By the end of every season, it seems like I’m ready for the next. Cold winter days give way to warmth and new growth in spring. Spring’s pleasant temperatures depart as hot summer days and humidity arrive, also with longer days and cool dips in the river. Summer gives way to autumn, with crisp, cool air, and beautiful leaves falling to the ground in brilliant display.
In nature, and from year to year, new seasons come and go. Sometimes we long for the season prior, but often we long most deeply for the season ahead. Church and ministry can also be that way.
Sometimes when a season in church-life changes, it means all the seniors in youth group graduate and you suddenly have no youth group. It may mean that the nursery is not as full as it once was, or that it’s filling up quickly. Every church has natural life cycles for age-graded ministry. Before beating your pastor or associate minister up about how “we wish we had more youth,” ask yourself where on the life cycle your children and youth programs are, or where on the life cycle your church is.
Sometimes seasons in church-life change with culture, for better or worse. When my current church was founded in 1875 just years after the Civil War, it had black and white members, who served equally in every capacity — including the office of deacon. This was surely an anomaly at a church just 40 miles from the Confederate White House. Our founding pastor’s father was even a general in Lee’s Northern Army.
It’s remarkable to me that in 1875, people of different races worshipped together. By the advent of Jim Crow laws my church had no black members. As segregation became the norm enforced by law and violence (even public lynching) the church (and other area churches) entered a new season. What had looked like spring in terms of rebuilding after the Civil War quickly turned to winter. In Virginia and other parts of the South, the wicked cloud of white supremacy still casts a shadow.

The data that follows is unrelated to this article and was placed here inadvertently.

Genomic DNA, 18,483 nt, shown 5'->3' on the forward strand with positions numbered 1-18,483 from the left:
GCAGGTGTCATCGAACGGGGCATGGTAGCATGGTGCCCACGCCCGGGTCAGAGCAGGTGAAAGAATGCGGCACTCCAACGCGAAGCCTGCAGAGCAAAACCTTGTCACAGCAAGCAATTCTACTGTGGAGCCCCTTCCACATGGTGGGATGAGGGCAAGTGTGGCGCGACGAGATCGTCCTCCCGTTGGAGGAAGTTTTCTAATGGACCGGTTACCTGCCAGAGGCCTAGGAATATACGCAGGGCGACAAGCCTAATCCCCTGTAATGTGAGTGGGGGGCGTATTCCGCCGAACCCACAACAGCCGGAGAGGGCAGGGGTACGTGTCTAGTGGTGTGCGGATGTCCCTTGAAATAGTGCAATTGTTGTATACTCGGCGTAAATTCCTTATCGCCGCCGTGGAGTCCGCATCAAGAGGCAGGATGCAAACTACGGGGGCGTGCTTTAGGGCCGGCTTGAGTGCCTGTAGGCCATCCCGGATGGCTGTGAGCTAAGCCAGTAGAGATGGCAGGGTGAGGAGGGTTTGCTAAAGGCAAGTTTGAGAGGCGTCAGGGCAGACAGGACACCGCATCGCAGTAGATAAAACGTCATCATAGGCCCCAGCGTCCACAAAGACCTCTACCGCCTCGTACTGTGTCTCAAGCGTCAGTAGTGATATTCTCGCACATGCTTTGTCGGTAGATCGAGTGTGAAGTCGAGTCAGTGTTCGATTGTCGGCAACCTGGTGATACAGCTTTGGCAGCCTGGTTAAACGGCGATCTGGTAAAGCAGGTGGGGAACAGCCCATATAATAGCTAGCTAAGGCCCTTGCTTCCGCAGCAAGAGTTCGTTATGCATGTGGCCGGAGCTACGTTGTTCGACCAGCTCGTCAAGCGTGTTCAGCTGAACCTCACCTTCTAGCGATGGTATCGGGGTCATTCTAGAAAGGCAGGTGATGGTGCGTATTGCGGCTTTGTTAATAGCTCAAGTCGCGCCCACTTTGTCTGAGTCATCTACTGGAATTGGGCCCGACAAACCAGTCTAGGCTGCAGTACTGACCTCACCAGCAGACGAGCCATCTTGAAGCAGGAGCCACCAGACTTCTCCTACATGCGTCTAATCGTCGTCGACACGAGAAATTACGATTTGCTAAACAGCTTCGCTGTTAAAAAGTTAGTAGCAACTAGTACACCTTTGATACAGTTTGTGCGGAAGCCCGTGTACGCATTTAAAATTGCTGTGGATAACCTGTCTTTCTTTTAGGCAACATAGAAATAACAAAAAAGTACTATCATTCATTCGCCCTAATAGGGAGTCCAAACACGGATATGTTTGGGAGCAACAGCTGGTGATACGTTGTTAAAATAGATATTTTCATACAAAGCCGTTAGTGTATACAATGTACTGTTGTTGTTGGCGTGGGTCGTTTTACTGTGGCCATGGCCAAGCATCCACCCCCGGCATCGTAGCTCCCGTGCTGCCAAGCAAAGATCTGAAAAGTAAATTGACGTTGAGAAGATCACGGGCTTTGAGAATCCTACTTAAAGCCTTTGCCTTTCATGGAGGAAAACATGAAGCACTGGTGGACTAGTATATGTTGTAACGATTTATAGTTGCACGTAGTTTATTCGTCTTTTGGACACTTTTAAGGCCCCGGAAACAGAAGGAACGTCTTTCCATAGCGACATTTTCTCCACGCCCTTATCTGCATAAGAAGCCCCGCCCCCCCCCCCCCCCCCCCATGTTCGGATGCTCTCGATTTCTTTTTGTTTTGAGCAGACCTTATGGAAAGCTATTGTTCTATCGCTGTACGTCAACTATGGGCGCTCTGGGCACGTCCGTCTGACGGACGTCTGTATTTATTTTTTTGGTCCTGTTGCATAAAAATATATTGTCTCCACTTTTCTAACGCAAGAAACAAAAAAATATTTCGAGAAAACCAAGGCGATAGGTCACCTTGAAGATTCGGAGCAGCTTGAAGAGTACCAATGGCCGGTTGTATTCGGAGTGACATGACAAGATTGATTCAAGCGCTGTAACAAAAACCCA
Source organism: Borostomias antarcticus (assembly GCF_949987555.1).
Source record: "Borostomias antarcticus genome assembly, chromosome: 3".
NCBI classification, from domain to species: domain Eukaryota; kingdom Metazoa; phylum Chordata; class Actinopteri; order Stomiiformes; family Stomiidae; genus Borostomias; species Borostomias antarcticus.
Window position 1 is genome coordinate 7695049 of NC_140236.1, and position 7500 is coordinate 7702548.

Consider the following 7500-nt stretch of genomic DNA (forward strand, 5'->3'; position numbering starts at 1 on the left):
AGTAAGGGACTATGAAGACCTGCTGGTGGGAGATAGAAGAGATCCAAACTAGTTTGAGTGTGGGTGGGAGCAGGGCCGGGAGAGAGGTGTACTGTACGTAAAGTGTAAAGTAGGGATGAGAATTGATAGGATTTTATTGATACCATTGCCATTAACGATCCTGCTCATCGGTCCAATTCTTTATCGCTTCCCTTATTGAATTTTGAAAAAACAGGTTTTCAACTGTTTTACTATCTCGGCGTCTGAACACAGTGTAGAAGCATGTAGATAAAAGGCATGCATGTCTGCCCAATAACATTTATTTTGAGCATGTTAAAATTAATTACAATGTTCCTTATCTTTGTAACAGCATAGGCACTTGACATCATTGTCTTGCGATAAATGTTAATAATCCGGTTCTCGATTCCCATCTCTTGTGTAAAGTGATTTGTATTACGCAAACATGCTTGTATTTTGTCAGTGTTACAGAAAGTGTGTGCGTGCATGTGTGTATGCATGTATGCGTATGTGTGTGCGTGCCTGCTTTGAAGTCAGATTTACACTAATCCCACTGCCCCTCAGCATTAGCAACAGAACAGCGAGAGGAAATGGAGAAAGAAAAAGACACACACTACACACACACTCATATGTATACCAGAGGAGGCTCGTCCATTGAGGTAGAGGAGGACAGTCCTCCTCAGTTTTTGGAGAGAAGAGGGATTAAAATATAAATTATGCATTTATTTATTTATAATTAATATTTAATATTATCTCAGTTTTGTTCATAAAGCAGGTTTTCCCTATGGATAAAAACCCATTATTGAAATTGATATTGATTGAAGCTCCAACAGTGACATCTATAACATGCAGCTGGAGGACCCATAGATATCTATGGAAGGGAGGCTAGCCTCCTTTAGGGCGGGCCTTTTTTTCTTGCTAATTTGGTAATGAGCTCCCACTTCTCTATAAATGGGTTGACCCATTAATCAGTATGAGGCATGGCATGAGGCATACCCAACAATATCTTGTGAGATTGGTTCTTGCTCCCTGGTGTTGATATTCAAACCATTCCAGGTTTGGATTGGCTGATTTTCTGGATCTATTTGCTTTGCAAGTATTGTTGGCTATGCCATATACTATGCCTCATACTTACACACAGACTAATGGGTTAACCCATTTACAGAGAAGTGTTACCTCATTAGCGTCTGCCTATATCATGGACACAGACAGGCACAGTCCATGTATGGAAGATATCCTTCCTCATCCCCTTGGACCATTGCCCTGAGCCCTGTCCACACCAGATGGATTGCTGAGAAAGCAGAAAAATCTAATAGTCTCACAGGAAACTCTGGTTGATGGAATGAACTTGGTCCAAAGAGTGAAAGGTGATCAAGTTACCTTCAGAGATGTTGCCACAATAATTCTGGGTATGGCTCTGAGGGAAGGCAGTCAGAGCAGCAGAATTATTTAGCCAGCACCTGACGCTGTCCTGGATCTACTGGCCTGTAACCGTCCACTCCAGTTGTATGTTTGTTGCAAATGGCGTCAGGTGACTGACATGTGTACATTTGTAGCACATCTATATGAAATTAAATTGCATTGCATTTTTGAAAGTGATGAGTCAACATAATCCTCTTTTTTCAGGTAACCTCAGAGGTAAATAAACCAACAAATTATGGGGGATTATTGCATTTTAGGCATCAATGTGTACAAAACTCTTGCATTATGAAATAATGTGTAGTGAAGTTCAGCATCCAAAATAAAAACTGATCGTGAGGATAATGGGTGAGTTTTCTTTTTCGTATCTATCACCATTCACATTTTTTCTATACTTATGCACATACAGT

For many churches, and many believers, it may still feel like winter when prominent faith leaders blame natural disasters like Hurricane Harvey on LGTBQ people (seriously; see examples here, here and here). It feels like winter when people who’ve made millions off proffering prosperity gospel poppycock seem slow to open their hand in a time of desperation, as though the warmth of God’s love is somehow ice-bound.
What season is your church in? A season of warmth and growth? A season of dormancy and even death?
The psalmist once wrote “Delight yourself in the Lord, and he will give you the desires of your heart. Commit your way to the Lord; trust in him, and he will act” (Psalm 37:4-5, NRSV). As we delight ourselves in and commit to the Lord, God blesses and God acts. Whatever the future holds, if we truly commit ourselves to the Lord, I believe God will continue acting mightily in and through our churches.
Many churches and pastors may find themselves in a season of weariness:
Weariness from a culture that seems each day to embrace hate and bigotry, no matter what progress has been achieved in the past;
Weariness from worrying that families might be split apart and that Dreamers might be deported to places where they don’t even speak the language;
Weariness from having to constantly reassure LGTBQ friends and family, immigrant families, and people of color, “Yes we’re Baptist, but not that kind of Baptist.” It can be maddeningly difficult to positively state one’s identity when culture forces you time and time again to negatively differentiate.
Those in rural locations (who are moderate or progressive) may struggle with weariness from isolation that can come from being shunned by local clergy groups. My church (proudly) has women deacons, and there are churches in town who wouldn’t partner with us to build a wheelchair ramp for an impoverished family.
Whenever I think of weariness in ministry, I’m reminded of the Apostle’s words, “So let us not grow weary in doing what is right, for we will reap at harvest time, if we do not give up” (Gal.6:9, NRSV).
Harvest is a beautiful season, and my heart longs for it. Every new season has challenges and blessings, but as we trust in the Lord, God will continue to lead our churches through each new season. Are you longing for a new season?